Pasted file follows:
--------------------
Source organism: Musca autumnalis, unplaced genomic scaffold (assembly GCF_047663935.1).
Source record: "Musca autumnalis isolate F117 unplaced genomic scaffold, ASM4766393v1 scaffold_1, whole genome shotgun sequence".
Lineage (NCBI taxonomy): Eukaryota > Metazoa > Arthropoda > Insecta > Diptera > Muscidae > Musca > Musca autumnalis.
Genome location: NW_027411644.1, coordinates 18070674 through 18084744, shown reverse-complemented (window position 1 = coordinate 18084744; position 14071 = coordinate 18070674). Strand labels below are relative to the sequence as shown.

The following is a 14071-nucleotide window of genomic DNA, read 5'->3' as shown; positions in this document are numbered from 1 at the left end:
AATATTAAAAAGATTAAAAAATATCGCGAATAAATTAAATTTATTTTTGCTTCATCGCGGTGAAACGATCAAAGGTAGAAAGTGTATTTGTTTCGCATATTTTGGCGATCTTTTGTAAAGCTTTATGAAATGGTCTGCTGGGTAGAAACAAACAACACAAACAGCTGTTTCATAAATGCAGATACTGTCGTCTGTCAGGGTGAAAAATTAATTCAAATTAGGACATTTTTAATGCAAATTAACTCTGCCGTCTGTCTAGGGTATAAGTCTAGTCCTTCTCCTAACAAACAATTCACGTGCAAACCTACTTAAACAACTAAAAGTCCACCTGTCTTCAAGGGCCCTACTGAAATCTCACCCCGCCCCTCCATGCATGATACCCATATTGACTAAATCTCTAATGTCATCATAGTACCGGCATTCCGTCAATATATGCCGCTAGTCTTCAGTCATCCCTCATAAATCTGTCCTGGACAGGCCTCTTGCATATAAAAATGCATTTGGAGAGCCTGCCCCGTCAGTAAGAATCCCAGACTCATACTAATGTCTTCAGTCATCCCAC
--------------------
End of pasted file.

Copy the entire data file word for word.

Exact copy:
Source organism: Musca autumnalis, unplaced genomic scaffold (assembly GCF_047663935.1).
Source record: "Musca autumnalis isolate F117 unplaced genomic scaffold, ASM4766393v1 scaffold_1, whole genome shotgun sequence".
Lineage (NCBI taxonomy): Eukaryota > Metazoa > Arthropoda > Insecta > Diptera > Muscidae > Musca > Musca autumnalis.
Genome location: NW_027411644.1, coordinates 18070674 through 18084744, shown reverse-complemented (window position 1 = coordinate 18084744; position 14071 = coordinate 18070674). Strand labels below are relative to the sequence as shown.

The following is a 14071-nucleotide window of genomic DNA, read 5'->3' as shown; positions in this document are numbered from 1 at the left end:
AATATTAAAAAGATTAAAAAATATCGCGAATAAATTAAATTTATTTTTGCTTCATCGCGGTGAAACGATCAAAGGTAGAAAGTGTATTTGTTTCGCATATTTTGGCGATCTTTTGTAAAGCTTTATGAAATGGTCTGCTGGGTAGAAACAAACAACACAAACAGCTGTTTCATAAATGCAGATACTGTCGTCTGTCAGGGTGAAAAATTAATTCAAATTAGGACATTTTTAATGCAAATTAACTCTGCCGTCTGTCTAGGGTATAAGTCTAGTCCTTCTCCTAACAAACAATTCACGTGCAAACCTACTTAAACAACTAAAAGTCCACCTGTCTTCAAGGGCCCTACTGAAATCTCACCCCGCCCCTCCATGCATGATACCCATATTGACTAAATCTCTAATGTCATCATAGTACCGGCATTCCGTCAATATATGCCGCTAGTCTTCAGTCATCCCTCATAAATCTGTCCTGGACAGGCCTCTTGCATATAAAAATGCATTTGGAGAGCCTGCCCCGTCAGTAAGAATCCCAGACTCATACTAATGTCTTCAGTCATCCCAC